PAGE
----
good sources of organic chlorine , Chlorine is required for digestion and elimination. It is needed for normal heart activity and osmotic pressure in the blood and tissues.
good sources of iodine, essential for the formation of an organic iodine compound called thyroxine which regulates some of the metabolic functions. Iodine is required in the oxidation of fats and proteins and for circulatory functioning.
Nonstarchy and green vegetable: Turnip tops , Turnips
Eat as much salad as you want—but don't stuff yourself. Use one or two varieties of lettuce from among the dark garden varieties, such as Romaine, Bibb, Boston, leaf or any garden lettuce (except iceberg). Endive or escarole may be included as a variety of lettuce, if it is not bitter. In addition to the lettuce, choose two or three salad vegetables from among the following: celery, cabbage, cucumber, sweet pepper, or any young, tender greens (kale, turnip, dandelion, collard). Broccoli flowerets and leaves are particularly good salad vegetables. Cauliflower flowerets are also very good in the salad. Green beans, peas, chayote, zucchini or yellow summer squash are good choices when young and tender. Raw carrots or sweet potato may be used except with a protein meal; tomato may be used except with a starch meal.
TRYPTOPHANE— Involved in the generation of cells and tissues and in the pancreatic and gastric juices. Tryptophane is also a factor in the optic system. found in turnips.
ARGININE — Is used in muscle contraction and the construction of cartilage. It is essential in the functioning of the reproductive organs and in controlling the degeneration of the body cells. found in turnips.
GLYCINE — Is a factor in forming muscle fiber and cartilage and in regulating sex hormones. found in turnips
Turnips and rutabagas
The most popular turnip has white skin with purple shading at the top. The flesh is white. When small, tender and fine-fleshed, they are suitable for use in salads. The tops are not usually available in markets; if occasionally available they are large and mature and not suitable for eating without cooking. The best turnip roots and leaves are the young and tender ones, fresh from the garden. Turnips should be used sparingly, because they contain a large amount of sulphur. Rutabagas are large and white or yellow-fleshed (the yellow are more common). They are members of the turnip family, but have a sweeter taste. They are usually coated with paraffin, and are not usually eaten raw. Fresh sweet rutabagas, when available without the paraffin coating, would be fine in the salad. Select turnips that are small to medium in size; firm, smooth and fairly round. Select rutabagas that are not too large and are heavy for their size, firm and round to slightly elongated. Large turnips may be strong in flavor, and coarse, pithy and fibrous. Cooked rutabagas have a characteristic taste, a little strong, enjoyed by some, disliked by others. The larger rutabagas tend to be pulpy, quite strong, tougher and harder.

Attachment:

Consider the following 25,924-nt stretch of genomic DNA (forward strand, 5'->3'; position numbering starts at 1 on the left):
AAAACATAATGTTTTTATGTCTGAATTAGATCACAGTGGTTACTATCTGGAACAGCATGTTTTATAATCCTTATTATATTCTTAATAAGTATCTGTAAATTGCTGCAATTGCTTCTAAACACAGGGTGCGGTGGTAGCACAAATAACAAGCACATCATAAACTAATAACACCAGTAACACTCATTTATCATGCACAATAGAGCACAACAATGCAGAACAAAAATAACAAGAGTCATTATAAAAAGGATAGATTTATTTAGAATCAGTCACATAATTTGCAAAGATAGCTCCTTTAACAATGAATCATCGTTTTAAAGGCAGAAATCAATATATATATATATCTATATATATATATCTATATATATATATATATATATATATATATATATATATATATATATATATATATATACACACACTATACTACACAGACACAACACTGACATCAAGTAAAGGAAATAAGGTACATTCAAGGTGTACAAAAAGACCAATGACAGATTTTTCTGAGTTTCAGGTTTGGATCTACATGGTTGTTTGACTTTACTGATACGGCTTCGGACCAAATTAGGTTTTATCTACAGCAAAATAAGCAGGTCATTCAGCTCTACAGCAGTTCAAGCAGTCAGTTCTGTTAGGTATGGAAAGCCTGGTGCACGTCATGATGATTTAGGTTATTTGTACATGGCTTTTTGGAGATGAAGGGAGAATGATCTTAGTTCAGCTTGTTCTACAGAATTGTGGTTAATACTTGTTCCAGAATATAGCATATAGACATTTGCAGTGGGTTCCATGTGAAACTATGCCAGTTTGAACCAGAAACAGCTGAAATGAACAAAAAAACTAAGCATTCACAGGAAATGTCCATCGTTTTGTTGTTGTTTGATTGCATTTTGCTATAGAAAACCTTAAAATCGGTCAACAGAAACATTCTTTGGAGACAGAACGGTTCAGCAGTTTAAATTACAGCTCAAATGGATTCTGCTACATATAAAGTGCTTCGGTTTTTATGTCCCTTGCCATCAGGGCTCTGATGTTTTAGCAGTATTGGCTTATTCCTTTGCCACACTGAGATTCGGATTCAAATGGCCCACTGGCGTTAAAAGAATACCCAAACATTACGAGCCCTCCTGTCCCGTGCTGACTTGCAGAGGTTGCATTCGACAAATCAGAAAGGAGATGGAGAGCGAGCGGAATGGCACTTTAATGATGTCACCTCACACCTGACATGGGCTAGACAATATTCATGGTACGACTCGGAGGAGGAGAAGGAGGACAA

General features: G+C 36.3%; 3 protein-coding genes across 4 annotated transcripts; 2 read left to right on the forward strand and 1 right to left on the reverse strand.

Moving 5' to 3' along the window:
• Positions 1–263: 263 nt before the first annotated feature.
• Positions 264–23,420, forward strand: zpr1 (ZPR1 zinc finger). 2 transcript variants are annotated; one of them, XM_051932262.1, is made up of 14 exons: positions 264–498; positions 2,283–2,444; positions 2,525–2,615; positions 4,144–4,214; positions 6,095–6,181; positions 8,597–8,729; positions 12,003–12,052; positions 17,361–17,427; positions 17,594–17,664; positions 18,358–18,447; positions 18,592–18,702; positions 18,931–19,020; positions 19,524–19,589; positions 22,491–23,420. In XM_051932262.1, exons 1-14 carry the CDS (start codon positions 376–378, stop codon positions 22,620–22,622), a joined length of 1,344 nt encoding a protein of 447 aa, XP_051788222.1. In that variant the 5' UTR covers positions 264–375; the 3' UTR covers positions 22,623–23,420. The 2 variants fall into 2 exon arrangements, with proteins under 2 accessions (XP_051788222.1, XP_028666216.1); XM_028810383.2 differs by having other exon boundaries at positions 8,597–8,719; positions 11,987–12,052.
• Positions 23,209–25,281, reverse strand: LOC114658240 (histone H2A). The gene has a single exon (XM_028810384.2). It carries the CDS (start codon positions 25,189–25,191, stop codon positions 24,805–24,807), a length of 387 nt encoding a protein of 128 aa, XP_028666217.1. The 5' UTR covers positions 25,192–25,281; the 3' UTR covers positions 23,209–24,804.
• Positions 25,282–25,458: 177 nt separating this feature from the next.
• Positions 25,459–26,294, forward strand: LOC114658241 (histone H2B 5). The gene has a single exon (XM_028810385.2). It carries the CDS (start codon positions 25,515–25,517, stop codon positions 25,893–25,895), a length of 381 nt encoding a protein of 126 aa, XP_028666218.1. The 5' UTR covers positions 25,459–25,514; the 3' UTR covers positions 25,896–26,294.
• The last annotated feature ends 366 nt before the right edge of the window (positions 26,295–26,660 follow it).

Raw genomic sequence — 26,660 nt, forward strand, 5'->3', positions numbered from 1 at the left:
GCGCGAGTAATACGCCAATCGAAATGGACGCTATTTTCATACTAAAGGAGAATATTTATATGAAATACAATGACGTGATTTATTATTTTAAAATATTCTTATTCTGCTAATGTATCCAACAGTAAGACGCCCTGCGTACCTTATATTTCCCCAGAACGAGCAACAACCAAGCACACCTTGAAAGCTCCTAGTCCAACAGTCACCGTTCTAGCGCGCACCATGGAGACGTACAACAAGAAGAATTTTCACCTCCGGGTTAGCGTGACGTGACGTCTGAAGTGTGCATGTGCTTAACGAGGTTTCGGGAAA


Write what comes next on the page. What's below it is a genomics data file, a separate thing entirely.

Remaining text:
Greens (other than lettuce)
Small, tender leaves of broccoli and the small tender leaves of kale are the best. Collard, dandelion and turnip leaves are also excellent when sweet, tender and immature. The mature leaves of broccoli, kale, dandelion and turnip may be cooked. If not too mature, bitter or stringy, endive and escarole may also be cooked.
Kohlrabi (turnip rooted cabbage)—sometimes available.
This is grown as an annual spring and fall vegetable. It has a pale green or purple turnip-like swollen stem which grows just above the ground. It has a wonderful flavor when eaten raw and is excellent for salads